Sex vs. Intimacy – Grabbing a shag when a hug would do


sex_vs_intimacy_gay_healthIt’s not unusual to hear a guy say something like: “Damn, it’s been too long since I last had sex!” But can you remember ever hearing someone lamenting the fact that they needed to be touched? Or that they were aching for some affection after too long a period of going without any?

You may have read something about babies that are not touched and cuddled eventually dying. They develop a condition known as “failure to thrive”, stop growing and eventually exit their tiny isolated worlds. Now, as big and ugly as any of us may think we are, we are similar to those little babies; we need to be touched too, to thrive.

During my extended stints of singledom, days, weeks and even months would go by without receiving anything more than the odd hug from a friend or family member, and I would begin to feel crazy as I ached for something more.

I found that it wasn’t enough to relate to the rest of humanity in a purely cerebral or linguistic way. I needed more than conversation and this is because being human requires more than communication; it also requires physical intimacy.

When someone you trust touches you in a warm and affectionate way, your body releases oxytocin (known as the love hormone) and this mystical chemical causes you to feel empathy, connection to others, and it also soothes anxiety and alleviates depression and cardiovascular tension.

Going without oxytocin for a time we become more isolated and emotionally and physically tense; we become starved for “love”. The irony is that when we eventually get to that state, we are anxious and isolated, making it harder to love us, which means that the longer we go without it, the less likely we are to receive it.

Searching for a hookup to get your rocks off is very common for many guys, but some are subconsciously or consciously craving intimacy and affection and ending up in a promiscuous lifestyle, unintentionally, to satisfy their need for touch.

This is how it could work: I go onto an app on my phone to find another gay guy in my vicinity who’s available. I’m not feeling particularly sexual, but I want someone’s arms around me and I want to feel a physical connection with another guy. I need some intimacy.

I meet this man in his flat during lunch and end up having sex with him. It’s great, but even spooning and taking a nap together would have been enough for me. A few days later I feel the same urge again. The former guy is unavailable so I find another dude that is.

It wasn’t about the sex for me; it was just something that had to happen for me to get the affection that I wanted. Fast forward six months and I’ve had sex with eight guys that I didn’t necessarily want to do more than cuddle with.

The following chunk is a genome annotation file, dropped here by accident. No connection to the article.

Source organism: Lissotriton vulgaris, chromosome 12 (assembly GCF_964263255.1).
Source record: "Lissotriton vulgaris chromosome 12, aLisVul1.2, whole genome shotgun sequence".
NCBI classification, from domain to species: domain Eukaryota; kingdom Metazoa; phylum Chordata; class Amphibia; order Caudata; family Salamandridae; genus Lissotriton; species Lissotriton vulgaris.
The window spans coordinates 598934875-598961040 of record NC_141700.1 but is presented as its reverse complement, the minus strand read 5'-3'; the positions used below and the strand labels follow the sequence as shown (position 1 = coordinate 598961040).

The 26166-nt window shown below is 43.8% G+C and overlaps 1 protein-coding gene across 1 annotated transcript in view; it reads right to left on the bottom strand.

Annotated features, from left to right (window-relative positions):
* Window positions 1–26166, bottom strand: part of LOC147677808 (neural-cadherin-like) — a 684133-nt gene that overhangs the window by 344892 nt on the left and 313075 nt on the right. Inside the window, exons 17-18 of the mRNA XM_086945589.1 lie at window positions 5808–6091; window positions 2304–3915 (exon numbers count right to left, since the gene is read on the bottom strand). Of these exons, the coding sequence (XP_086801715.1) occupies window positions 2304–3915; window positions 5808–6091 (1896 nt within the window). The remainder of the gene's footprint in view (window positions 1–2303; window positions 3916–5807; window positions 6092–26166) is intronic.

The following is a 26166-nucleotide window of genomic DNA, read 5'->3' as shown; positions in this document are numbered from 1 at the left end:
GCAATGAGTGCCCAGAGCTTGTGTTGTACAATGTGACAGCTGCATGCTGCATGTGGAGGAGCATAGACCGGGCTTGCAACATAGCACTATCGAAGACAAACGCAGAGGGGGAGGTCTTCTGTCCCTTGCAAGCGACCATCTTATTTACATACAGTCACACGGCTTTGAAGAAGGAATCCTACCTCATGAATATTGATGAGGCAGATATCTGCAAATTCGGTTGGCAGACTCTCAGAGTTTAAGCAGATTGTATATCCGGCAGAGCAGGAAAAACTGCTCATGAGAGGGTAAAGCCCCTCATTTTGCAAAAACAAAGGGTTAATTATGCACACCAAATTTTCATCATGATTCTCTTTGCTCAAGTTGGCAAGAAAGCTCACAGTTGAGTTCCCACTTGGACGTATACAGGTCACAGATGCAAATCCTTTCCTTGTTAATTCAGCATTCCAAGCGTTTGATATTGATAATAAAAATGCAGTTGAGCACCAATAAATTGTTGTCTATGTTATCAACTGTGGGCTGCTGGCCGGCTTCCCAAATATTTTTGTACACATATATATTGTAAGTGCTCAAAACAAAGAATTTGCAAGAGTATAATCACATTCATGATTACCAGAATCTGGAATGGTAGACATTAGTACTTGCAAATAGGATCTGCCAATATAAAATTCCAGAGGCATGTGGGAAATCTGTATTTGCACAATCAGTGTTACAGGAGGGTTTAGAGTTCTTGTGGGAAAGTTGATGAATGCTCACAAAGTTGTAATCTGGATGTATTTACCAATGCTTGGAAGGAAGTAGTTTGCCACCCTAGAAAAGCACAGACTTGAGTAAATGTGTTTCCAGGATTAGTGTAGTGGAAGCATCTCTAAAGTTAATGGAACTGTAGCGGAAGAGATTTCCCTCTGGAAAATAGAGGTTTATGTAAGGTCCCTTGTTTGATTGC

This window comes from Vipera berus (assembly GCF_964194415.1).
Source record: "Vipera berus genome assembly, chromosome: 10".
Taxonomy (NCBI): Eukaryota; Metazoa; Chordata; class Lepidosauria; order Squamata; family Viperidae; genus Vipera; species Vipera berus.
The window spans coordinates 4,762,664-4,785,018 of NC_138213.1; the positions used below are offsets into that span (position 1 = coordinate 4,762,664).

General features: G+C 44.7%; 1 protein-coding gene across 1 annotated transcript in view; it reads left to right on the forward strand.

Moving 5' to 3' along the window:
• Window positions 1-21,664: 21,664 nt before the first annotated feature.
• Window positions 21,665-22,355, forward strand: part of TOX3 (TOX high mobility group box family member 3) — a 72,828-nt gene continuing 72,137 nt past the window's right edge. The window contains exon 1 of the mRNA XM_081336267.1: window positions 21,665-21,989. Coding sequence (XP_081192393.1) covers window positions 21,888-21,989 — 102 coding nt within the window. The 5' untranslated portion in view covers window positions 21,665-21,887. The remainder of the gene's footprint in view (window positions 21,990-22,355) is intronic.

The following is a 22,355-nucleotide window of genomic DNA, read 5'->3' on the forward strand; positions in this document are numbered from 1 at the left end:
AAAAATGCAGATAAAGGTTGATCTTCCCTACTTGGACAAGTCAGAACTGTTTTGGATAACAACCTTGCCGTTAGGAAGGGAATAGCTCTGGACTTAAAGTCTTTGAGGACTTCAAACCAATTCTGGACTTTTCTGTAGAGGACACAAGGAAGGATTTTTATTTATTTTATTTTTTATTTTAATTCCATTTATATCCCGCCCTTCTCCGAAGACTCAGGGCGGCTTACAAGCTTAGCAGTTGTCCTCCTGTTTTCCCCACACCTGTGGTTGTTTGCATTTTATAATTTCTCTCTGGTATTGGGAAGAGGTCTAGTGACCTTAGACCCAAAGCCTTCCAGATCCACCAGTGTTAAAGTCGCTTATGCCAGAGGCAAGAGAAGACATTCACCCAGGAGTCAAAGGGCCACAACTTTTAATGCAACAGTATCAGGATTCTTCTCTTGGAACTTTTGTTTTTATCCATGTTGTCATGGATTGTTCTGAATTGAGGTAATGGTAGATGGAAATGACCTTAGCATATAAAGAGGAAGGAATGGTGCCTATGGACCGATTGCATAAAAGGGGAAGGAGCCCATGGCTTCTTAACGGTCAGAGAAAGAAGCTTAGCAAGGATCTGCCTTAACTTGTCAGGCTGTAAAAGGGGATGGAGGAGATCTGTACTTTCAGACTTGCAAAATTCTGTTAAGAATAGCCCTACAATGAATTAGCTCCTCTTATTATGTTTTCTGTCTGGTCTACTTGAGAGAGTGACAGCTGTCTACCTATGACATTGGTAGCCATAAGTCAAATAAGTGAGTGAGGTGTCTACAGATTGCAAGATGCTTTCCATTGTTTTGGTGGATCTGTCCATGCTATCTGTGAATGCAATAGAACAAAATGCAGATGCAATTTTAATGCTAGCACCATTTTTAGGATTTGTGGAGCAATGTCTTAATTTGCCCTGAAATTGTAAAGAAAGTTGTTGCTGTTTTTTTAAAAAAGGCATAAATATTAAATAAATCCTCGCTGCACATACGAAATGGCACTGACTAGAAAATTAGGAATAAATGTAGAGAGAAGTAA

Knowing that you need to be touched is the first step toward claiming your power in this situation. Safe, consensual sexual fun whenever you feel like it is fine, but if you feel you need to have sex with someone to get affection, then you may be setting yourself (or someone else) up for feeling used.

There are some other options available to you. You can spoil yourself and go for a massage. It will not only give you a much-needed shot of oxytocin, but it will also flush your lymph system of toxins and release tension and relieve pain in your muscles. Once you’ve had your massage, you can be selfish and go home and sleep too, and not have to worry about giving anybody else pleasure.

Ask and it is given: Don’t be afraid to ask for a hug either. If it’s appropriate, ask a friend that you trust to give you a hug, it will do you a world of good. I have a friend who dispenses the most fantastic bear hugs like a clutch clinic and they stand me in good stead for ages whenever I get one.

Or, if you’re an animal person, why not visit your local kitty or puppy shelter to get a good lick of the love hormone pumping through your veins (animals can cause an oxytocin eruption too). Just a small shot of this good stuff will relax you and make you feel more connected, which then, in turn, makes you even more lovable.

Specialised Kinesiologist and Touch For Health practitioner Liesl Myburgh says that touch is not only a good way to release oxytocin and de-stress the body, she also uses touch and biofeedback techniques as a powerful health care preventative system.

She believes that Touch For Health Therapy can help you feel more balanced emotionally and physiologically because it can help with pain alleviation and it also improves your neuro-lymphatic and neurovascular reflexes. (If you’d like to know more about Touch For Health Therapy you can contact her on

Don’t forget; you can always touch yourself too. It’s been known to alleviate many tensions throughout history.


Article supplied by Health4Men. To find your nearest gay-friendly clinic, visit the Health4Men website.

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